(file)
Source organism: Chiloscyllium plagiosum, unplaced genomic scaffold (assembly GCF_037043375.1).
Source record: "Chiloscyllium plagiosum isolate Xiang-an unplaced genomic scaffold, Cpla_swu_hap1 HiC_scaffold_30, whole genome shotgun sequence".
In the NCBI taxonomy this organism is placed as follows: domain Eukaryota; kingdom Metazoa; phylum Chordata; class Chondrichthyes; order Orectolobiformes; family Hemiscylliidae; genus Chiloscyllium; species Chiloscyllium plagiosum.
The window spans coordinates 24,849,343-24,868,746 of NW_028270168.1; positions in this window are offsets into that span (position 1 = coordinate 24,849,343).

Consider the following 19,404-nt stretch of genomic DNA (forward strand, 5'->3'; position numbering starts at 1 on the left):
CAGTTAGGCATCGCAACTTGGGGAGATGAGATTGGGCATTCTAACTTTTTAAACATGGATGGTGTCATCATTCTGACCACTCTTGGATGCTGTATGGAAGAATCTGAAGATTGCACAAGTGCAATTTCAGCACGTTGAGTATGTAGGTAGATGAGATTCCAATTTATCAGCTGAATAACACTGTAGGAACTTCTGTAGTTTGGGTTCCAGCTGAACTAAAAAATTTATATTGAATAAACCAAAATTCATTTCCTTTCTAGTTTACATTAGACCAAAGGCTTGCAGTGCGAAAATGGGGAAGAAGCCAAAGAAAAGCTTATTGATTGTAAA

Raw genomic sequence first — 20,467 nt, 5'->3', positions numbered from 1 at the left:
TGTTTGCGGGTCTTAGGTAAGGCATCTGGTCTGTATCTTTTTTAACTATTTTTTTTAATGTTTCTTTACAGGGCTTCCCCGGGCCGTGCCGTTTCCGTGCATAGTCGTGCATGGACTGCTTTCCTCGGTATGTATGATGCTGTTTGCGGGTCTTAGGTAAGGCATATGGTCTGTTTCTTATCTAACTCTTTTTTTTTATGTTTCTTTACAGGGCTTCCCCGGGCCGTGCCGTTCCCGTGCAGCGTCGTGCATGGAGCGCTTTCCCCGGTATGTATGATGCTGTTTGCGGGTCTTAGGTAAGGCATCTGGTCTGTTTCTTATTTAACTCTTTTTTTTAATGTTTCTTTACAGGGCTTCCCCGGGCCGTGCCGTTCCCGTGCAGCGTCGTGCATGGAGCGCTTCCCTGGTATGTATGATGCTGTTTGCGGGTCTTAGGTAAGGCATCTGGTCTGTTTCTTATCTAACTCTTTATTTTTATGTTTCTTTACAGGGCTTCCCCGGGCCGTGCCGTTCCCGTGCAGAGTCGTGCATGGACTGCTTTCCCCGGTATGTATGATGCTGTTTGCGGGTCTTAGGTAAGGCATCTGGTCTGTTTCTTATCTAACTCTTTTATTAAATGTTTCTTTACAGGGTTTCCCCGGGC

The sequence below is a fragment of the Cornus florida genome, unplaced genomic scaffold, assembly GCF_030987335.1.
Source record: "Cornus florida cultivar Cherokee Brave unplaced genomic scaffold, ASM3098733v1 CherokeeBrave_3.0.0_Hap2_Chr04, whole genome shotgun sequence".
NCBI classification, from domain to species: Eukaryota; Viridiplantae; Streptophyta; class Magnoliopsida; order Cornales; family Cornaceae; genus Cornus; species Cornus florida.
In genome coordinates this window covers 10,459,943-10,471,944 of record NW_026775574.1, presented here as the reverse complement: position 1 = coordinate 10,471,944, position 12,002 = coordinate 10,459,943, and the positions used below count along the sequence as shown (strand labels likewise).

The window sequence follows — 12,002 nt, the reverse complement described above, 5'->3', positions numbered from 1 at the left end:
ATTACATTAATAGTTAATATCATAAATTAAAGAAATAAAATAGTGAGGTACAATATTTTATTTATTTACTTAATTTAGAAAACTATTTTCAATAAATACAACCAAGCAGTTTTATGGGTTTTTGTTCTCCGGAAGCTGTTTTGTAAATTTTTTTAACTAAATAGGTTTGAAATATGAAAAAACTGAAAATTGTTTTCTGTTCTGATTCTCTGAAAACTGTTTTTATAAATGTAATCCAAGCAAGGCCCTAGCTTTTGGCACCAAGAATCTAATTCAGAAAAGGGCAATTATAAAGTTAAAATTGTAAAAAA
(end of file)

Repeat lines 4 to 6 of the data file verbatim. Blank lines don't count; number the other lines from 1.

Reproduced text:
The window spans coordinates 24,849,343-24,868,746 of NW_028270168.1; positions in this window are offsets into that span (position 1 = coordinate 24,849,343).

Consider the following 19,404-nt stretch of genomic DNA (forward strand, 5'->3'; position numbering starts at 1 on the left):
CAGTTAGGCATCGCAACTTGGGGAGATGAGATTGGGCATTCTAACTTTTTAAACATGGATGGTGTCATCATTCTGACCACTCTTGGATGCTGTATGGAAGAATCTGAAGATTGCACAAGTGCAATTTCAGCACGTTGAGTATGTAGGTAGATGAGATTCCAATTTATCAGCTGAATAACACTGTAGGAACTTCTGTAGTTTGGGTTCCAGCTGAACTAAAAAATTTATATTGAATAAACCAAAATTCATTTCCTTTCTAGTTTACATTAGACCAAAGGCTTGCAGTGCGAAAATGGGGAAGAAGCCAAAGAAAAGCTTATTGATTGTAAA